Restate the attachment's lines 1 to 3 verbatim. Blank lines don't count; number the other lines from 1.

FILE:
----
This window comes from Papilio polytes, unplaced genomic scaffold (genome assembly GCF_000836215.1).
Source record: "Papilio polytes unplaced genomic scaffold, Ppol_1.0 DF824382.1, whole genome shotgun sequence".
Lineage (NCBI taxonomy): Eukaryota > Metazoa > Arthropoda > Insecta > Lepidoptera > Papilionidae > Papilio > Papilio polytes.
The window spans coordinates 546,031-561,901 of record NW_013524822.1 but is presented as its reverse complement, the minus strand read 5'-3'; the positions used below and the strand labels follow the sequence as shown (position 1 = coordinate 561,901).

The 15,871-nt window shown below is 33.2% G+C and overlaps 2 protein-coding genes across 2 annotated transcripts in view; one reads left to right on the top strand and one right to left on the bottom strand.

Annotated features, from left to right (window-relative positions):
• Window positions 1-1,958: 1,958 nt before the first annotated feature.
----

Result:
This window comes from Papilio polytes, unplaced genomic scaffold (genome assembly GCF_000836215.1).
Source record: "Papilio polytes unplaced genomic scaffold, Ppol_1.0 DF824382.1, whole genome shotgun sequence".
Lineage (NCBI taxonomy): Eukaryota > Metazoa > Arthropoda > Insecta > Lepidoptera > Papilionidae > Papilio > Papilio polytes.